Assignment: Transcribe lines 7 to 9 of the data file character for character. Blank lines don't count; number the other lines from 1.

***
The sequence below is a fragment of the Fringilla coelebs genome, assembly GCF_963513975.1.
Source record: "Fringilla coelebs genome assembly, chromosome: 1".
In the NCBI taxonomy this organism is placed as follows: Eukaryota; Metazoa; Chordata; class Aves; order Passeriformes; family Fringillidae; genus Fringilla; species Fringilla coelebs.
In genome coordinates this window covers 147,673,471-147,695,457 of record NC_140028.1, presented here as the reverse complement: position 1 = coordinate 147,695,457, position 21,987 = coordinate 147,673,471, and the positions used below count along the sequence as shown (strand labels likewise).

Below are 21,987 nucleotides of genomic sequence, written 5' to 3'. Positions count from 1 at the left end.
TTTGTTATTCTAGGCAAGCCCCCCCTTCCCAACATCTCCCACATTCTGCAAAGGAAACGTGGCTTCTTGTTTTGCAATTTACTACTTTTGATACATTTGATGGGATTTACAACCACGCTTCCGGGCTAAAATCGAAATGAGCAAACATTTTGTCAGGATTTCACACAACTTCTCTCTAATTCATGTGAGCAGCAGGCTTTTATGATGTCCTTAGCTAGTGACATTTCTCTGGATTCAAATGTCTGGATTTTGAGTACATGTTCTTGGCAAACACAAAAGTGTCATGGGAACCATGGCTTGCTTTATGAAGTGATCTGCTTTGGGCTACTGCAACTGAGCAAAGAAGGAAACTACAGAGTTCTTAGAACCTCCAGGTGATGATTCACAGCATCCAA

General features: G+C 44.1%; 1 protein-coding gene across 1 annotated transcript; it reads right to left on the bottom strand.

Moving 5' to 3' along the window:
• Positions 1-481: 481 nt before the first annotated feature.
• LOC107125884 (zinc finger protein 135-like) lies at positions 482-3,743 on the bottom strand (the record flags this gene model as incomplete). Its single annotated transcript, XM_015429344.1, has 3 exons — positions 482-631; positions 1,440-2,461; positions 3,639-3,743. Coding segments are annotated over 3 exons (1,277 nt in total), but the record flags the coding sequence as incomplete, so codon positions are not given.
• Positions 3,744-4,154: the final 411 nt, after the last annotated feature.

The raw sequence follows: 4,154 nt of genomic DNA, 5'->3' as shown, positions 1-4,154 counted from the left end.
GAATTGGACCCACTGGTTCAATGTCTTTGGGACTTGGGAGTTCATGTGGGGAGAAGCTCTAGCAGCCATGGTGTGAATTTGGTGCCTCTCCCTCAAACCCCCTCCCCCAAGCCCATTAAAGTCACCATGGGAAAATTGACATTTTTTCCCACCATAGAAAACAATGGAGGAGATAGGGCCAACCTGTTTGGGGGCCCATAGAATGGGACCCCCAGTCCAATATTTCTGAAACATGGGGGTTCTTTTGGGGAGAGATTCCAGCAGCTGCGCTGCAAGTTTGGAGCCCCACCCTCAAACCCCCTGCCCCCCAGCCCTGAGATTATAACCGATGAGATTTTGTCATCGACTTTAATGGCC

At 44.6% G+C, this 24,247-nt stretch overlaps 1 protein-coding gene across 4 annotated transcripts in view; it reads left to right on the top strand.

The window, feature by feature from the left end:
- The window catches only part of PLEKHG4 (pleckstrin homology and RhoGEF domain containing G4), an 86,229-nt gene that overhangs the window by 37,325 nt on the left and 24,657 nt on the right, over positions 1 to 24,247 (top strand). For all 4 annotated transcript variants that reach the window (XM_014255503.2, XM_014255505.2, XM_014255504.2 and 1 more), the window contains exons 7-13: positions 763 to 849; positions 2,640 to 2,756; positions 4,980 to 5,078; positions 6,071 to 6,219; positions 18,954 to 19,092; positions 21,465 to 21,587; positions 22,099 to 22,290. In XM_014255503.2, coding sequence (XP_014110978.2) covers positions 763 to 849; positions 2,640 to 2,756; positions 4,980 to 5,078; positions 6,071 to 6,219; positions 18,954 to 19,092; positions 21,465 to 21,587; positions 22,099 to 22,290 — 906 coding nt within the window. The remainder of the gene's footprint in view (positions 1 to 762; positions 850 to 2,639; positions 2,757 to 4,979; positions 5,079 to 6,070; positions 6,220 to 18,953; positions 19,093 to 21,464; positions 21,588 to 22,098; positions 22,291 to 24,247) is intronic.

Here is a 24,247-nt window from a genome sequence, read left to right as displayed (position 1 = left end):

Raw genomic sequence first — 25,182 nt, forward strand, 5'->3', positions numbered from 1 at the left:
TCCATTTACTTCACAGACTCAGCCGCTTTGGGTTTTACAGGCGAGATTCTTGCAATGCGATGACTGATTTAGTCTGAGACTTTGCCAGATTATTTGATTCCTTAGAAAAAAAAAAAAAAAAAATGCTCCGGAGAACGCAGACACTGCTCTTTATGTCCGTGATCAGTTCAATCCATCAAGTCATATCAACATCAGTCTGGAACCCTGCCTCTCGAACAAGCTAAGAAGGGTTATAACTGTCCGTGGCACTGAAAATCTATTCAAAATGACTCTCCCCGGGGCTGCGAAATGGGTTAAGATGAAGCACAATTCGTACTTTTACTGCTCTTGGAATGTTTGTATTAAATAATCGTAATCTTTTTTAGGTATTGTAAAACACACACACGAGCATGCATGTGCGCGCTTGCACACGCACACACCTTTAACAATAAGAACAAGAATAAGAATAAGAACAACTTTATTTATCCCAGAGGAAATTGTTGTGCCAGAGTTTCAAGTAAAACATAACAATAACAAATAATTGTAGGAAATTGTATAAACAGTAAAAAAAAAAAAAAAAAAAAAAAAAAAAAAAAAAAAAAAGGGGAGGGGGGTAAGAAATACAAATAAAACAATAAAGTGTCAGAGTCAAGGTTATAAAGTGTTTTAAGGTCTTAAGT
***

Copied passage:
General features: G+C 44.1%; 1 protein-coding gene across 1 annotated transcript; it reads right to left on the bottom strand.

Moving 5' to 3' along the window:
• Positions 1-481: 481 nt before the first annotated feature.